Quail Farm FAQ
We have collected the most frequently asked questions about various quail related subjects. Please browse through them or use the search feature above before contacting us, you may find the answer to your question right here, right now
Keeping quail is just as easy as keeping chicken except you’ll have to prevet them from flying away as well. Read our guidance on keeping quail and you’ll learn the basics of it.
You should start with keeping any of the Coturnix type, like the Japanese, Jumbo Japanese, Golden Manchurian (Italian), Texas or the Red Cap quail. They’re not as high demanding birds as the more exotic quail species.
We are not commercial quail farmers. It has started off some years ago as a hobby and grown a bit but keeping quail commercially would involve a lot more and we have no experience in that kind of business profile. Also your costs and profits will depend on your geographical location and obviously the buying demand so the answer to this question is: No, we cannot help you to calculate quail farming costs. However, we’ve made a little calculator and some gudances regarding keeping Japanese quail on a hobby scale, please check it out here:
We get this a lot. As we are not familiar with the conditions in your country we cannot give any advice about keeping quail anywhere outside of the UK.
They got stressed from transportation. They just need to settle down and feel at home. Coming back into lay could take 2-3 weeks.
We are not an international directory of quail keepers or quail egg suppliers so unfortunately we cannot help you with this. Please do your search for local suppliers.
We have never tried but some of our customers do keep quails together with bantams and other poultry so it should work. It’s really a matter of try and see. Make sure that they cannot fly away though.
Quail can fly and will fly away if you don’t prevent it. Bare this in mind and make your setup accordingly.
No, you don’t need to keep cockerels with the hens to have eggs.
Sorry but we don’t make quail cages for sale.
If you have local farm shops around you, try them first as the quality of the eggs would most likely be the best possible. If no luck there, search the internet for fresh quail eggs suppliers. There are quite a few dozen of them in the UK and most of them do post quail eggs or can tell you which farmshop to pick them up from. If still no luck, check the supermarkets. We won’t mention any names but the better ones normally have quail eggs in stock.
Fertile quail eggs can be consumed just as well as non-fertile quail eggs. It makes no difference at all.
The shelf life of quail eggs is 28 days. Store them in a dry, cool place, the same way as you would store chicken eggs.
The most universal quail is the Jumbo Japanese Quail. They produce eggs just as well as the standard size Japanese quail but they’re slightly larger so ideal for table use too.
All the information that we have about other quail species is here on our website. Unfortunately is not fully comprehensive but we’re doing our best to update the information gradually. For info on other quail breeds please go to:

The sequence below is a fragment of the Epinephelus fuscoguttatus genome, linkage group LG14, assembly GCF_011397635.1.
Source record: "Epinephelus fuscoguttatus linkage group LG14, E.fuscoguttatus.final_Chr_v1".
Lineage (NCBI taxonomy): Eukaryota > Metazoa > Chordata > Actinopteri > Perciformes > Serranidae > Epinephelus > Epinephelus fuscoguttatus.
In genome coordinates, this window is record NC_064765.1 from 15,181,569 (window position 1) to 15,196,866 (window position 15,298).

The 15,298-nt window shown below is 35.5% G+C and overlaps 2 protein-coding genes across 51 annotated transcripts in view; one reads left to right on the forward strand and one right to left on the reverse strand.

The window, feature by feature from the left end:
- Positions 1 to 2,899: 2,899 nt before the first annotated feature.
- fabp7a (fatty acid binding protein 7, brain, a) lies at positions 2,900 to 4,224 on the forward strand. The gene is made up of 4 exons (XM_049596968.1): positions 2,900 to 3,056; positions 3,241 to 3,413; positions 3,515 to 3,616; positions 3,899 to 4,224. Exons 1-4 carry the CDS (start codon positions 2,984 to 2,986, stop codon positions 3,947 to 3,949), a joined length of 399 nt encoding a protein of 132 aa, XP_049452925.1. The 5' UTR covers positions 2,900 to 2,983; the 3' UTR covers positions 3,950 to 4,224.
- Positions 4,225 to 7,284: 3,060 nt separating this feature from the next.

Unfortunately there is no straight solution to this problem (at least we haven’t found one yet). The best you can do is to isolate the aggressive one for a week then try to move him/her back to the flock and see what happens.
We get this one a lot. Please note that we are no veterinary practitioners but even if we were we would not be able to diagnose or treat your birds over the internet or telephone. Our advice is to class quail as chicken. They would have exactly the same symptoms and most likely the same illness to those symptoms. In any case, if you think that your quails are ill call your local vet.
You can consume quail eggs any way that you would consume standard chicken eggs i.e. boil them, fry them, poach them or make scrumble eggs if you like. Ultimately you can eat them raw. It may doesn’t sound as nice is the way that your body can make the most of it. You can mix it with any preferred drink really. It’s best to mix it in a blender. My personal favourite quail egg drink is quail eggs mixed with tomato juice (I love tomato juice) but if you prefer not to taste the egg, then your best choice is to mix it in with any flavour milkshake. Some people mix it with fresh orange juice. Why don’t you check out our delicious Healthy Banana Milkshake with Quail eggs recipe while you here. You’ll love it!
If nothing has changed in their circumstances and nothing stresses them out and they get sufficiant light 14 hrs/day then it must be their resting period time. Quail has resting periods of 30-80 days per year in total and they normally take them at sudden weather changes and at the change of a season. In addition to that they lay less during the cold months than in the summer anyway. There’s nothing you can do about it am afraid. Other reason could be if they have reached the age of becoming ex layers, generally about 2 years with coturnix coturnix (Japanese). Solution: If you insist on having the same amount of eggs then increase the stock quantity for the winter or replace with young stock.
With quail, it takes a minimum of 2 days for the egg to come forward. This means that from the time the cockerel done his job will take at least 2 days before the fertilized egg actually comes out the cloaca. In any case I would leave the cockerel to do his job for at least 5 days before starting to collect the eggs for incubation and leave the cockerel in for the whole time (or let him in twice a day making sure that he does the job with every hen) while collecting for incubation.